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Caregiver Guide to Self Care; Pierce Legal logo appears in lower left corner

A Caregiver’s Guide to Self-Care

Taking on the role of caregiver for a loved one is extremely selfless and fulfilling; however, at times it can become exhausting. While many find gratification in caring for others, they have to tend to their own lives and responsibilities. Because of this, caregivers typically experience some extent of burnout. In order to avoid burnout, it is critical for all caregivers to remember to take care of themselves.

Caregiver Burnout

Caregiver burnout is the emotional, physical, and mental exhaustion from the stressors that coincide with caring for a loved one. It is typically accompanied by feeling under-supported, overwhelmed, and underappreciated.

Burnout is most likely to happen when caregivers are not taking care of themselves. This can eventually affect the caregiver’s ability to provide quality care, which can be harmful to both the caregiver and the individual receiving care. A study conducted by the Family Caregiver Alliance found that “higher levels of stress, anxiety, depression and other mental health effects are common among family members who care for an older relative or friend.”

Fortunately, burnout can be prevented or minimized by taking precautions such as healthy eating, exercising regularly, getting adequate sleep, and utilizing respite care to ensure regular breaks are prioritized.

Caregiver’s Self-Care

While it may be easy to overlook our own physical, mental, and emotional health when we are busy providing care for a loved one, it’s important to remember to pause to take care of yourself. Afterall, you cannot pour water from an empty vessel. Remember to take the time to do these simple things in order to refill your well:

  • Find time every week for the activities and hobbies that bring you joy.
  • Remember to move! Even a twenty-minute walk a day can have lasting positive effects on your physical and mental health.
  • Eat a balanced diet of the foods you love!
  • Drink water.
  • Prioritize sleep.

Beyond taking care of your body physically, it’s important to be open with your loved ones about how you’re doing and whether you need others to step in and help. In some cases, other family members or friends may be able to help lighten the load. In other cases, you may need to rely on respite care services to get a much-needed break that will allow you to recharge.

Respite Care Services

Respite care is an essential component of caregiving. It provides support for caregivers by offering temporary relief from the high demands of caring for a sick, disabled, or aging loved one.

Respite care is unique for each situation. It can take place in one’s home, nursing or residential facilities, or adult day care centers. It may only be for a few hours while the caregiver runs errands, or it can be for a few days to weeks, depending on the circumstances. The type of support varies greatly as well and may include:

  • Assistance with household chores, errands, or tasks
  • Transportation to medical appointments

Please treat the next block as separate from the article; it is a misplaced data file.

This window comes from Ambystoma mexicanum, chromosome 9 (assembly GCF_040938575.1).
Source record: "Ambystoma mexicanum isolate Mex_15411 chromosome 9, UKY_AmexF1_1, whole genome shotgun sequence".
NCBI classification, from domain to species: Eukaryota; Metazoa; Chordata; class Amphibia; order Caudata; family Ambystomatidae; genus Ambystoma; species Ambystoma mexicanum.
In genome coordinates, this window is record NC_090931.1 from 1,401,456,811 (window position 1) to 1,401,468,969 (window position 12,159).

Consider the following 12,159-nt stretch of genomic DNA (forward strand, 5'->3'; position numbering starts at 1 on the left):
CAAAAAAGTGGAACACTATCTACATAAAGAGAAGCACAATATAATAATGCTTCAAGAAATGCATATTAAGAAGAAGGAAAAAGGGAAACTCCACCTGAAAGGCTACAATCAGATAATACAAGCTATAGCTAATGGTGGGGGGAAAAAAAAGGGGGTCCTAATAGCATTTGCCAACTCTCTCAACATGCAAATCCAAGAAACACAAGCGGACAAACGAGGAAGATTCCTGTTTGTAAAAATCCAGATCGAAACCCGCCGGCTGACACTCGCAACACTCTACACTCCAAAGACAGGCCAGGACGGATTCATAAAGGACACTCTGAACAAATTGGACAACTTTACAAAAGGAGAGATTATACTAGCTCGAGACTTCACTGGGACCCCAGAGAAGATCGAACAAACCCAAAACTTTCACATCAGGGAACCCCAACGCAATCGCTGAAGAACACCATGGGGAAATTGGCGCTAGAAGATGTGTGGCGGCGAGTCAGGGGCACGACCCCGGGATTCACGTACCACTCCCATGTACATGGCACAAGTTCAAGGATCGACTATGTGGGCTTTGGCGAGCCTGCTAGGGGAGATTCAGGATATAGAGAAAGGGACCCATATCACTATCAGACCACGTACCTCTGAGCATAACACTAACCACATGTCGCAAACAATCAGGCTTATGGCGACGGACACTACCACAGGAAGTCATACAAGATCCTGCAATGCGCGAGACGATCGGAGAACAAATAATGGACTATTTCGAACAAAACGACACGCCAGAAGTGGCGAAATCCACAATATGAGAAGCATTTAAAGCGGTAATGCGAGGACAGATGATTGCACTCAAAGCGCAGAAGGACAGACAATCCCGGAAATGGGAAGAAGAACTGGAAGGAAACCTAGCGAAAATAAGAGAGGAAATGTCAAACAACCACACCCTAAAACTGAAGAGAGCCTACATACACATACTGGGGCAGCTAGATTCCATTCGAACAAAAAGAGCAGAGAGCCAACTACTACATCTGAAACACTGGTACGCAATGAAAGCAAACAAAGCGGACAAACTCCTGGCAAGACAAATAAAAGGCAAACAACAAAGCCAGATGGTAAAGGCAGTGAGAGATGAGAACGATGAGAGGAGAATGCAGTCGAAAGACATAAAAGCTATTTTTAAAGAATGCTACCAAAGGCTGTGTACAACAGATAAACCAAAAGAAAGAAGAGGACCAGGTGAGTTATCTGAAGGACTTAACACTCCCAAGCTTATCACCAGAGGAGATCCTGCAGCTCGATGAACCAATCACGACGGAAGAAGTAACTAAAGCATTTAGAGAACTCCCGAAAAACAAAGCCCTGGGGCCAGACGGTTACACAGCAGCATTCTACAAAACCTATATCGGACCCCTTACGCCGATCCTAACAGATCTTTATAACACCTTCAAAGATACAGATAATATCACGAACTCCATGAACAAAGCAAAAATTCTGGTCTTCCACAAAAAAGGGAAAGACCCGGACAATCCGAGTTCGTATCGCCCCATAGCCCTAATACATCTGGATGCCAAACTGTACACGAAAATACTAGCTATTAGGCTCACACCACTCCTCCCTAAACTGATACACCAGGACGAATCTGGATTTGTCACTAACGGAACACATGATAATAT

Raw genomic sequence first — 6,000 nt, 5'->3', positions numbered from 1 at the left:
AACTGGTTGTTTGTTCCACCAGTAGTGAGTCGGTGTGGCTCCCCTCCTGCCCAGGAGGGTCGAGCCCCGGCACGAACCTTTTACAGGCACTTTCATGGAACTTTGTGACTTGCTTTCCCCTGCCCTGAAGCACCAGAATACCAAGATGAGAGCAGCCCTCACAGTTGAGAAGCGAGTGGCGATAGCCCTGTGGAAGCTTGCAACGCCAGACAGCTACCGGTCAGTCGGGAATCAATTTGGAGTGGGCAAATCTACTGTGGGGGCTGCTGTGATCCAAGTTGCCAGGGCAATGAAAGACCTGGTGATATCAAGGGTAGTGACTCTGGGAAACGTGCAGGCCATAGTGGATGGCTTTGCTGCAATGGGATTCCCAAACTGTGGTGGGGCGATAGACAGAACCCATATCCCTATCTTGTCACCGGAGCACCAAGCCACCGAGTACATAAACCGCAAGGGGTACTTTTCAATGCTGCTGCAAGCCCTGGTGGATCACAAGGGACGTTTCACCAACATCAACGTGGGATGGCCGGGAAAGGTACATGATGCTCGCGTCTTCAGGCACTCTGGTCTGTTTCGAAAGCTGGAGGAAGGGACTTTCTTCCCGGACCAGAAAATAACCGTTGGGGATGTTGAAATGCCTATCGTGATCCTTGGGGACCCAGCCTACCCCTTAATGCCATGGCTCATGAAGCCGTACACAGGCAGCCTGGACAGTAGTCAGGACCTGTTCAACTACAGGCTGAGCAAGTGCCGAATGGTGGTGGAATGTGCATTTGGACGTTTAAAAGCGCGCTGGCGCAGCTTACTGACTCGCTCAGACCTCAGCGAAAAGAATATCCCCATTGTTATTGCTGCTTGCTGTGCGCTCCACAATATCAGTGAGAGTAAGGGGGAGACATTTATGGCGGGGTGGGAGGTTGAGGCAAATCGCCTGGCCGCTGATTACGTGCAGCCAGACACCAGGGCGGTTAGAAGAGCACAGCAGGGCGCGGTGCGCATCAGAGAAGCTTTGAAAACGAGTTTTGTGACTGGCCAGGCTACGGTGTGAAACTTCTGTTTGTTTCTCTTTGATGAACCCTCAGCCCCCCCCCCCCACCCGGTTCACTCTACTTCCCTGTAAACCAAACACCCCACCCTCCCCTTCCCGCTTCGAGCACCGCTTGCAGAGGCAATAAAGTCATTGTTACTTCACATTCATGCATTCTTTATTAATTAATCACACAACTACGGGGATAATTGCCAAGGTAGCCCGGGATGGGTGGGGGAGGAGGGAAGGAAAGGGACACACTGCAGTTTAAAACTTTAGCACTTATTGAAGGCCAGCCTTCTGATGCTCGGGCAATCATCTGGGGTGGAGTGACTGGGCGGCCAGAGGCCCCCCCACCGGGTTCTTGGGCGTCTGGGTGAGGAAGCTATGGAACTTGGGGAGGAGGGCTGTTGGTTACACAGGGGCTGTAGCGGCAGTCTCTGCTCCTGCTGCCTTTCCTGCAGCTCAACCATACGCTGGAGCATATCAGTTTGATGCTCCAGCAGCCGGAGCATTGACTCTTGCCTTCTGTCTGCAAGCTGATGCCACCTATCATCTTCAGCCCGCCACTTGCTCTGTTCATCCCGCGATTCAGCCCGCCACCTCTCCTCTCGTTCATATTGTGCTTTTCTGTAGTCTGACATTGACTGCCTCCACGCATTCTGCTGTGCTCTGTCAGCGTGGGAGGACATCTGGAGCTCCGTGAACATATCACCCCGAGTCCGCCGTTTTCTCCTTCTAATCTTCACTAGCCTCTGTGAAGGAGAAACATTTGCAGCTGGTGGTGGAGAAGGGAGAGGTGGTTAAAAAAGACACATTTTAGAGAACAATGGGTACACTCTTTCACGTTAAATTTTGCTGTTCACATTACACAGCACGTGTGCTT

• Assistance with bathing, dressing, and hygienic needs
  • Basic medical care
  • Companionship

Types of Respite Care

Arrangements for respite care are made ahead of time by the caregiver, and these arrangements can take the form of many types. The most common types of respite care are as follows:

  • Informal care is generally provided by family members or friends. It does not involve a respite professional and is an excellent solution for occasional, short-term breaks.
  • In-home care services come to you and offer temporary relief or can be regularly scheduled. An agency or an individual caregiver can provide in-home care aids or respite services.
  • Day services are an excellent option for adults who enjoy socialization and time out of their homes. These services are provided at various locations. These include senior centers or churches, and allow for supervised socialization under medical care. These services permit caregivers to go to work or complete other daytime tasks.
  • Residential care is much like a temporary nursing home or assisted living facility. It allows for overnight stays and is a good option if a caregiver must travel or needs a longer break.

Being a caregiver is a full-time responsibility. To provide the best care for a loved one, the caregiver must ensure that they are taking care of themselves too. Respite care plays a vital role, as it recharges the caregiver so burnout can be avoided and all have the best outcome.

Attorney Danielle PierceThe team at Pierce Legal provides legal advice and guidance focused on the areas of asset protection through proper estate planning, including pre-planning for long-term care our clients may need as they age. When it costs an average $9,034/month for long-term nursing home care, we understand the need to create estate plans that will protect your family’s legacy. We can help guide and support the aging population (and their families) to draft an individualized estate plan that will meet their specific needs. Contact us today to schedule a consultation at (330) 588-6115.

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